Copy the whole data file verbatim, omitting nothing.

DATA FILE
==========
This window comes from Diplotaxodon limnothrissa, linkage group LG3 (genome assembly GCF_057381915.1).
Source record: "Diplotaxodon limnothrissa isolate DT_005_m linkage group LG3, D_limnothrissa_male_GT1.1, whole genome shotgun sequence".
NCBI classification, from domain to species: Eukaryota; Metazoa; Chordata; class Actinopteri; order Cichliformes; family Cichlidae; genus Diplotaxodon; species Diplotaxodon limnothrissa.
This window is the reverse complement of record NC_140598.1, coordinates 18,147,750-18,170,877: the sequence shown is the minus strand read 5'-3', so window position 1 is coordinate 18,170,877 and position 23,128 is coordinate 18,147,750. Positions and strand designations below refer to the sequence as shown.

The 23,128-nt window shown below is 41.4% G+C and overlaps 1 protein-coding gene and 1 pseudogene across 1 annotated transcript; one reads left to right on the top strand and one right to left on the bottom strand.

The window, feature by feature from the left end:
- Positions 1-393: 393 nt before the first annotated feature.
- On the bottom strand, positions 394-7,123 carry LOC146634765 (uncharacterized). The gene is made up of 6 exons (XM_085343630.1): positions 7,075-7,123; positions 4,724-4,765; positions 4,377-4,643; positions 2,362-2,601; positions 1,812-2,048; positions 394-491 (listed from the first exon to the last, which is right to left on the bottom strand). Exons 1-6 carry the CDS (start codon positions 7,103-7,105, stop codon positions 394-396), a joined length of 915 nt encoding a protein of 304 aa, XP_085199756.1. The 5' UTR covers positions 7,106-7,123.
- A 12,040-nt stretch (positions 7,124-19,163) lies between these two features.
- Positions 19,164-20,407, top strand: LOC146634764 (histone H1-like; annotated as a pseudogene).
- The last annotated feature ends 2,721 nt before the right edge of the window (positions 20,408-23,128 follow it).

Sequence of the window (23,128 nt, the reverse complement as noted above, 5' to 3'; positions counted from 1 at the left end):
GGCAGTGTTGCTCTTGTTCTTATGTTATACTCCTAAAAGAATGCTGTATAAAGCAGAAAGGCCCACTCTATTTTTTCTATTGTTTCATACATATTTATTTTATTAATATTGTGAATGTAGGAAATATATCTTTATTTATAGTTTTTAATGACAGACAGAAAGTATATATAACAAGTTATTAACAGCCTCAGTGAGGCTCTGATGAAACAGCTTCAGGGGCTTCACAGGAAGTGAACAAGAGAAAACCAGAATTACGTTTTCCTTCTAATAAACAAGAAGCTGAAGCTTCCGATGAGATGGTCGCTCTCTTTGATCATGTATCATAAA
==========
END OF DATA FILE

This window comes from Diplotaxodon limnothrissa, linkage group LG3 (genome assembly GCF_057381915.1).
Source record: "Diplotaxodon limnothrissa isolate DT_005_m linkage group LG3, D_limnothrissa_male_GT1.1, whole genome shotgun sequence".
NCBI classification, from domain to species: Eukaryota; Metazoa; Chordata; class Actinopteri; order Cichliformes; family Cichlidae; genus Diplotaxodon; species Diplotaxodon limnothrissa.
This window is the reverse complement of record NC_140598.1, coordinates 18,147,750-18,170,877: the sequence shown is the minus strand read 5'-3', so window position 1 is coordinate 18,170,877 and position 23,128 is coordinate 18,147,750. Positions and strand designations below refer to the sequence as shown.

The 23,128-nt window shown below is 41.4% G+C and overlaps 1 protein-coding gene and 1 pseudogene across 1 annotated transcript; one reads left to right on the top strand and one right to left on the bottom strand.

The window, feature by feature from the left end:
- Positions 1-393: 393 nt before the first annotated feature.
- On the bottom strand, positions 394-7,123 carry LOC146634765 (uncharacterized). The gene is made up of 6 exons (XM_085343630.1): positions 7,075-7,123; positions 4,724-4,765; positions 4,377-4,643; positions 2,362-2,601; positions 1,812-2,048; positions 394-491 (listed from the first exon to the last, which is right to left on the bottom strand). Exons 1-6 carry the CDS (start codon positions 7,103-7,105, stop codon positions 394-396), a joined length of 915 nt encoding a protein of 304 aa, XP_085199756.1. The 5' UTR covers positions 7,106-7,123.
- A 12,040-nt stretch (positions 7,124-19,163) lies between these two features.
- Positions 19,164-20,407, top strand: LOC146634764 (histone H1-like; annotated as a pseudogene).
- The last annotated feature ends 2,721 nt before the right edge of the window (positions 20,408-23,128 follow it).

Sequence of the window (23,128 nt, the reverse complement as noted above, 5' to 3'; positions counted from 1 at the left end):
GGCAGTGTTGCTCTTGTTCTTATGTTATACTCCTAAAAGAATGCTGTATAAAGCAGAAAGGCCCACTCTATTTTTTCTATTGTTTCATACATATTTATTTTATTAATATTGTGAATGTAGGAAATATATCTTTATTTATAGTTTTTAATGACAGACAGAAAGTATATATAACAAGTTATTAACAGCCTCAGTGAGGCTCTGATGAAACAGCTTCAGGGGCTTCACAGGAAGTGAACAAGAGAAAACCAGAATTACGTTTTCCTTCTAATAAACAAGAAGCTGAAGCTTCCGATGAGATGGTCGCTCTCTTTGATCATGTATCATAAA